“Camera, Camera” captures one of the most disturbing examples I know of the way tourists can overwhelm their subjects. It is the scene of what once was a heart-stopping moment in the ancient town of Luang Prabang: the early morning procession of hundreds of barefoot monks in their bright orange robes, carrying begging bowls. As the film shows, this sacred ritual is now swarmed by scores of bustling tourists, some of whom lean in with cameras and flashes for closeups as the monks pad silently past. “Now we see the safari,” a local artist, Nithakhong Somsanith, told me bitterly. “They come in buses. They look at the monks the same as a monkey, a buffalo. It is theater.”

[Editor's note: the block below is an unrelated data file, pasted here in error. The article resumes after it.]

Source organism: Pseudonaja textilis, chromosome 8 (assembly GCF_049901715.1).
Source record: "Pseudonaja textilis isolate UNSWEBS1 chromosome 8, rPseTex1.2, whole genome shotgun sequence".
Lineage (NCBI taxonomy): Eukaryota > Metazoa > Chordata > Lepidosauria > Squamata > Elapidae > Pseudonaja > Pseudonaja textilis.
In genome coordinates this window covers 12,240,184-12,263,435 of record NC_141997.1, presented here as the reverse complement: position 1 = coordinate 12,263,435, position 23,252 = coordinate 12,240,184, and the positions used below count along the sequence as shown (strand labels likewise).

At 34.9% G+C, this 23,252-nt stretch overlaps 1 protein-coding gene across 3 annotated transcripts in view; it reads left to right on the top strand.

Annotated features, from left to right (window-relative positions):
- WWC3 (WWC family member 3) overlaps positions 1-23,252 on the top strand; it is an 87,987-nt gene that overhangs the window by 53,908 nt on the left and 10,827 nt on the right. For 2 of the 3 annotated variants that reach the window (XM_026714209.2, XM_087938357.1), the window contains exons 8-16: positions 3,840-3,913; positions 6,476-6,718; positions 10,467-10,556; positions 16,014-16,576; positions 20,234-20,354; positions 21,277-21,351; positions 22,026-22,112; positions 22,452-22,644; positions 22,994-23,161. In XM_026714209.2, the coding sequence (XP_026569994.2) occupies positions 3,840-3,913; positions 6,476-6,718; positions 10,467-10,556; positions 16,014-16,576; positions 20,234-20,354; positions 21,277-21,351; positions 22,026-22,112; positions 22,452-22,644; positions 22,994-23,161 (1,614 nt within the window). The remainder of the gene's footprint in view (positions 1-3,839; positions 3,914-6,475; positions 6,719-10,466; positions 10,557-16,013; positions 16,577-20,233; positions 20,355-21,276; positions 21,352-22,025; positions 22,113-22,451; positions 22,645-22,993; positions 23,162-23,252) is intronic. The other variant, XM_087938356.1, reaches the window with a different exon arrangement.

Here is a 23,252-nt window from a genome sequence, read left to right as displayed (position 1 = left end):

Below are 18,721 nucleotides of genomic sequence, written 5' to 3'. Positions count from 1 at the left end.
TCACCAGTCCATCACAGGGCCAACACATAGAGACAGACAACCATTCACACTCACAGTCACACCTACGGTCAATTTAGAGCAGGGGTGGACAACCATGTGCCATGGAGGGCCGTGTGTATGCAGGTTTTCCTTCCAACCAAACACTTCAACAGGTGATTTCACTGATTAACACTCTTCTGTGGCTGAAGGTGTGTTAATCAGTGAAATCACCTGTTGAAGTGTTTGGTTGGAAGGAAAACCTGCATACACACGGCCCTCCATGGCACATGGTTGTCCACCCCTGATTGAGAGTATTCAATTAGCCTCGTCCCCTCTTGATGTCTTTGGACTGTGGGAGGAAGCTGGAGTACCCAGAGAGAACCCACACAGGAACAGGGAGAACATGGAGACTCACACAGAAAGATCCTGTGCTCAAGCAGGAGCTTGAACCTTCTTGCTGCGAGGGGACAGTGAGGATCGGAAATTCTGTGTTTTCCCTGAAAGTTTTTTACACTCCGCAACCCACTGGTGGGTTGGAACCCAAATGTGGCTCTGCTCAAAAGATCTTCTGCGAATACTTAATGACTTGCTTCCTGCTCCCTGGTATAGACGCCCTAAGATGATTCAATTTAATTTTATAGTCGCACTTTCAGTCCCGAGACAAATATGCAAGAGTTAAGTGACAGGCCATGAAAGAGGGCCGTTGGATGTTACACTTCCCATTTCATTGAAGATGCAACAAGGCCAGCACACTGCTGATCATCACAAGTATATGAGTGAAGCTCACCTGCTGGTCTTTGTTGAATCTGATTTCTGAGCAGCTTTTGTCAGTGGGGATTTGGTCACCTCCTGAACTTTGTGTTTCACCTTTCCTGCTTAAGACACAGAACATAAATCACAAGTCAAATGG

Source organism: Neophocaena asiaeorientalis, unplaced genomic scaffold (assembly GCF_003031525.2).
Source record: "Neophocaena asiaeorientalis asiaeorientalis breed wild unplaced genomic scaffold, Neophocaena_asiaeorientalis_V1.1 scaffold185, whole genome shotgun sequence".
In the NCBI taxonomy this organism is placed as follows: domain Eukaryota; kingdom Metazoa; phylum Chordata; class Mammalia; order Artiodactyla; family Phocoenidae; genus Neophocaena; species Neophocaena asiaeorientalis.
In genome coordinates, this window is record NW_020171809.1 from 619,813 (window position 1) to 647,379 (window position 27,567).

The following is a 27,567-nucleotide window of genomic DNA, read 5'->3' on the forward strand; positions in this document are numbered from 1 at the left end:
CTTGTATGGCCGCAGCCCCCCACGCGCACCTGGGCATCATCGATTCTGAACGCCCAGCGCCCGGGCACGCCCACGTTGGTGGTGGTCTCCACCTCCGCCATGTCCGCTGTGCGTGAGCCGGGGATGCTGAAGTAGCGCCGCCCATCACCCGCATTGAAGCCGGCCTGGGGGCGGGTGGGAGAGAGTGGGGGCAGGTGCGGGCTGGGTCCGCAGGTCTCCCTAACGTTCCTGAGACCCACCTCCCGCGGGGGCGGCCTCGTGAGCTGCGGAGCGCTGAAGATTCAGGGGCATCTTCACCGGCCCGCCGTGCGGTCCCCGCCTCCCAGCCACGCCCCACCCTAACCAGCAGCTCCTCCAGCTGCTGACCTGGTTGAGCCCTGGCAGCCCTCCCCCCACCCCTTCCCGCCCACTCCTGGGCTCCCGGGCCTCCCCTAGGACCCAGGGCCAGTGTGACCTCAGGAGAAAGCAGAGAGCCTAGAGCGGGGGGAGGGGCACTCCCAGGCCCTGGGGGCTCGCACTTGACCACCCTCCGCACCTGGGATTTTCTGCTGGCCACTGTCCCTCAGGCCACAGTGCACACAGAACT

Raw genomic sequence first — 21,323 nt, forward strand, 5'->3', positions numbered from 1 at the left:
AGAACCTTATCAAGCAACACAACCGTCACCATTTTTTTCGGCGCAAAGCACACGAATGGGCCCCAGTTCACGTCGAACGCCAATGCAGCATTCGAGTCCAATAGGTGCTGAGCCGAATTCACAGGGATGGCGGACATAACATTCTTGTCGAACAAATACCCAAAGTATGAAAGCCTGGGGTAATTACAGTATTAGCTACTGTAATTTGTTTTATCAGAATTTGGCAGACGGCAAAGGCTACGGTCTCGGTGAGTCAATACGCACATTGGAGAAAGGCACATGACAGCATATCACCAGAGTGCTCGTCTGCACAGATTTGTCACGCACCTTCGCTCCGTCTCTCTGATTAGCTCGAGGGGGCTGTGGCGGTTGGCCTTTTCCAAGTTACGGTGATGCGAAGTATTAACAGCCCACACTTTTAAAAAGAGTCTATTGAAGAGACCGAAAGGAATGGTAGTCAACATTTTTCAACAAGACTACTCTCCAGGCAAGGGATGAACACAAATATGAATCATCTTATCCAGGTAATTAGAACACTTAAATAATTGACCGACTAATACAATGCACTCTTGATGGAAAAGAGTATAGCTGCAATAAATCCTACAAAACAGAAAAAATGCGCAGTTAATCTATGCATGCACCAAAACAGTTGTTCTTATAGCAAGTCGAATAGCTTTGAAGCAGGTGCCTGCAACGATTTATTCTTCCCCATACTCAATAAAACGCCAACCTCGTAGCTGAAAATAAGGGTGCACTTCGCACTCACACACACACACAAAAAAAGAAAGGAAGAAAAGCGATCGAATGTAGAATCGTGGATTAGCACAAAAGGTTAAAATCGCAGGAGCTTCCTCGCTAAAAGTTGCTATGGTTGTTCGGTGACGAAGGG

The New York Times’ Lens blog on a new documentary about the increasingly intertwined acts of travel and photography, and the difficulties facing news photographers. One of the points I found interesting: how reframing experiences for the camera may be robbing us – travelers as a whole – of what joys come of immediacy and individual perspective. Certainly the opportunity to take new photos outside of my regular existence is one of the main reasons I get excited about travel; the surrounding unrecorded moments seem almost a scatter of sensual information in my memory, lacking narrative. It’s those that are probably worth more.